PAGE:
As Eli Clare stood among a crowd on Church St at Toronto’s Trans March this year, his smile reached from the top of Bloor St to the bottom of Carlton St. Dressed in his usual button-up shirt, runners and backpack, you could see Clare was content among kin. Always a positive person, Clare’s smile was one of joy, satisfaction, victory and long-overdue recognition.
“Pride has a long history going back to the Stonewall riots in New York City, which was led by trans people of colour. So to have a Trans Pride parade now, 40-plus years later, is a way of saying, “trans people are here and part of this community. And in a way, that’s been a real struggle to be part of the LGB community,” says Clare.
Clare’s life has been one of struggle but also an example of how to thrive through surviving adversity. His hard-hitting poetry collection, The Marrow’s Telling: Words in Motion, reveals a narrator with a disability who was sexually abused by his father for years, his life as a white trans person who became a disability activist, and his growth in becoming a strong ally to indigenous peoples and people of colour. His third, and most recent, trip to Toronto was one of business, celebration and the feeling of coming home to one of his beloved communities.
“Trans Pride is a way of saying, ‘We’re here. We’re here not just as individual trans people; we’re here as community.’ Community means allies, means families, means partners in addition to trans people,” says Clare. One of his fondest memories of Trans Pride 2010 is seeing a sign that read, “I’m family to a trans person.”
Horror stories of disabled people hidden in backrooms or tortured in medical facilities are a large part of why Clare fights for disability rights.
“Isolation is built into ableism. Part of ableism is the isolation of people with disabilities,” says Clare. “Where I live in Vermont, I know five disabled people — five disabled people who call themselves disabled, who have some politicized notion of what that means.” Clare cherishes the experience of spending time with many disabled people in Toronto.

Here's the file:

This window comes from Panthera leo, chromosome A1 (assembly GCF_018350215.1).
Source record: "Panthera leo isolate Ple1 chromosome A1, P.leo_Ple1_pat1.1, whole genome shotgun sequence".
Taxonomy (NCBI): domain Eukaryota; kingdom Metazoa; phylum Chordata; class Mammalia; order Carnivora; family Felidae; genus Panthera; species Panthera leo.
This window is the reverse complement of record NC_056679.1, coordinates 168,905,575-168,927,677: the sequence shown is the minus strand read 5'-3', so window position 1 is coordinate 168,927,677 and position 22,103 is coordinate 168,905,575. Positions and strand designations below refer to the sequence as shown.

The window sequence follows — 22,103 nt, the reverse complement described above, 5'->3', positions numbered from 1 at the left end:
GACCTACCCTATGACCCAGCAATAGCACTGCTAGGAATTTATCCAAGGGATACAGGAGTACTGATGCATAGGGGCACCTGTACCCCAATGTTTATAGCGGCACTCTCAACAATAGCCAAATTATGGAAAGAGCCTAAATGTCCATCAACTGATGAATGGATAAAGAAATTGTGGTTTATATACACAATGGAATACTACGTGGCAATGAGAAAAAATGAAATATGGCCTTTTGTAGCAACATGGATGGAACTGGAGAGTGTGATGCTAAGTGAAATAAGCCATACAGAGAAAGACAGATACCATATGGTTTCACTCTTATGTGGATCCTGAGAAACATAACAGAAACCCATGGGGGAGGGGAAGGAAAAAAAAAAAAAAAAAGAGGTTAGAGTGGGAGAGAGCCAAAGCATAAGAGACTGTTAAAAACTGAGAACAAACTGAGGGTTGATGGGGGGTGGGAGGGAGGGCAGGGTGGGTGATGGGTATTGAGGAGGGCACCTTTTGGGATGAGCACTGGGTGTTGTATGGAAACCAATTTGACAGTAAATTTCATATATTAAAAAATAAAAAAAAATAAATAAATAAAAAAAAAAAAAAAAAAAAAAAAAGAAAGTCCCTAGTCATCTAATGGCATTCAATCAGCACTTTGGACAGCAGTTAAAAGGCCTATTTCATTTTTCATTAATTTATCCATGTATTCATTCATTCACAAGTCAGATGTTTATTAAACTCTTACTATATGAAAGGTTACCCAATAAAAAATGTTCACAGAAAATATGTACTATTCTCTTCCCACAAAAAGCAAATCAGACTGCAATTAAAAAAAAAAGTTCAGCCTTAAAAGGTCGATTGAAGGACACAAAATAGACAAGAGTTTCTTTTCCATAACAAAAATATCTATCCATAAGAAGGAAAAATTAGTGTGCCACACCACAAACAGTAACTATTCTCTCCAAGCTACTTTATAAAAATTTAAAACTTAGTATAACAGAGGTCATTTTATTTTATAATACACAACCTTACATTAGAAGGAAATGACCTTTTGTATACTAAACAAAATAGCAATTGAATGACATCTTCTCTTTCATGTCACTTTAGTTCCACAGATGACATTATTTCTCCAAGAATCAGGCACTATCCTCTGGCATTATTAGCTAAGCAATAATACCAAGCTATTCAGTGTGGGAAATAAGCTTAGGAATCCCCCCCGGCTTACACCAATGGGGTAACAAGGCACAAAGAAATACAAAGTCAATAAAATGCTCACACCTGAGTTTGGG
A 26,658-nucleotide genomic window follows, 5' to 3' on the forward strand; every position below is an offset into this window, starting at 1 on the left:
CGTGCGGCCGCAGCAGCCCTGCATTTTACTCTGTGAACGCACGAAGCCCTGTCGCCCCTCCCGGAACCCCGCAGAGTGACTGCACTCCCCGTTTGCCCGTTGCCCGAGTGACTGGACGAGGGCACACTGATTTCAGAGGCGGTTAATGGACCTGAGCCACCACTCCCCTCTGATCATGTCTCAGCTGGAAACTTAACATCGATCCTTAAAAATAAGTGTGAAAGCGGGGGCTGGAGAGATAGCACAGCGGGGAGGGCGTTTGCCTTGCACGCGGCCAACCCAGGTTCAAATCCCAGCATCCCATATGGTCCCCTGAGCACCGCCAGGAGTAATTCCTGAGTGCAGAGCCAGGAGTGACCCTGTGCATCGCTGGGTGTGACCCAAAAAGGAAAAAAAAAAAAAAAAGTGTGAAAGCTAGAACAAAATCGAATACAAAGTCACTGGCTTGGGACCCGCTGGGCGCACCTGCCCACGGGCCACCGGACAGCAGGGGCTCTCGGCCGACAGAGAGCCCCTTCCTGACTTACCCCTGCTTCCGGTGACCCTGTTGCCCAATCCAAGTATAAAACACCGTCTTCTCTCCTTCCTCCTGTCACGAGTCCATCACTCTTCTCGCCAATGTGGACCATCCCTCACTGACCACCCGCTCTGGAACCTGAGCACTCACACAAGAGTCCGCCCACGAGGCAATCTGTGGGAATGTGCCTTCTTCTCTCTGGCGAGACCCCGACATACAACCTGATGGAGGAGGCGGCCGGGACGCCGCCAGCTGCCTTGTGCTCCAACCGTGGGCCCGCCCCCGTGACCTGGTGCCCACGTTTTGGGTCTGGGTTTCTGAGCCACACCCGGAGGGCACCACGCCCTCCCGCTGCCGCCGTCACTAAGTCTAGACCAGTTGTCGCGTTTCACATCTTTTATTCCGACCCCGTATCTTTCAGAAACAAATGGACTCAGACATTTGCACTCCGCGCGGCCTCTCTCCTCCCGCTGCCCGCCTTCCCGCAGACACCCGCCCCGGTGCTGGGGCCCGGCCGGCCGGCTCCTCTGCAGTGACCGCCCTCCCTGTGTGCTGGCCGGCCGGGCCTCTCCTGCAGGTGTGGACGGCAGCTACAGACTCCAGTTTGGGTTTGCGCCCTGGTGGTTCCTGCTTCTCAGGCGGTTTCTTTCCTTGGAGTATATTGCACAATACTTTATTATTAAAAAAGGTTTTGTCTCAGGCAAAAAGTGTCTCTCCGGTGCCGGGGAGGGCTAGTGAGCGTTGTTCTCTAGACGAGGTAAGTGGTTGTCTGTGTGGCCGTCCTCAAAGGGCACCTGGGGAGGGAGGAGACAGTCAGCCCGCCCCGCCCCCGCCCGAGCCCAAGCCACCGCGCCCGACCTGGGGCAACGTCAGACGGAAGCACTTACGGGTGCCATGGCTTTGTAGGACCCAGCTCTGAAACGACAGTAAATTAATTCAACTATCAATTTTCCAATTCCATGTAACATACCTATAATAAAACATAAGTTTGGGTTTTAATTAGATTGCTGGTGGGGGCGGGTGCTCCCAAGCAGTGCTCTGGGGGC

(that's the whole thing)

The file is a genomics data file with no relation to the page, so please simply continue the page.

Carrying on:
“There aren’t many places that have a real concentrated population of politicized disabled people who have enough access to be able to spend time together,” says Clare. Not only do disabled folk in Toronto have more access than many other places, there is also a great dynamic of able-bodied people interacting with, dating, befriending and supporting disabled peoples. Clare describes Toronto not as a utopia but as a place that has many things to teach other cities.
“What I would take from here [Toronto] and bring somewhere else is I see there being a lot of queer, disabled people who are seen as movers and shakers, as leaders, people who are fully integrated in the disability community, who aren’t put at the margins of the disability community because of their queerness,” says Clare.
In Toronto this summer on a two-week contract with Ryerson University’s Disability Studies Institute, Clare taught a course named Freak and Bodily Difference Using Disability as a Lens: essentially, the history of the freak show.
Clare brought 15 students through an emotional roller coaster that followed the history of the freak show to the present, outlining the implications of the freak show and how it affects certain people today.
“The freak show’s not just a thing of the bad old days; there are parts of the freak show and dynamics from the freak show that still really influence today,” says Clare. With trans people referred to as freaks, Clare teaches from lived experience.
“When I was walking at the Trans March, I was thinking about how much has changed in 40 years and how much hasn’t,” said Clare.
The Marrow’s Telling
$18, Homofactus Press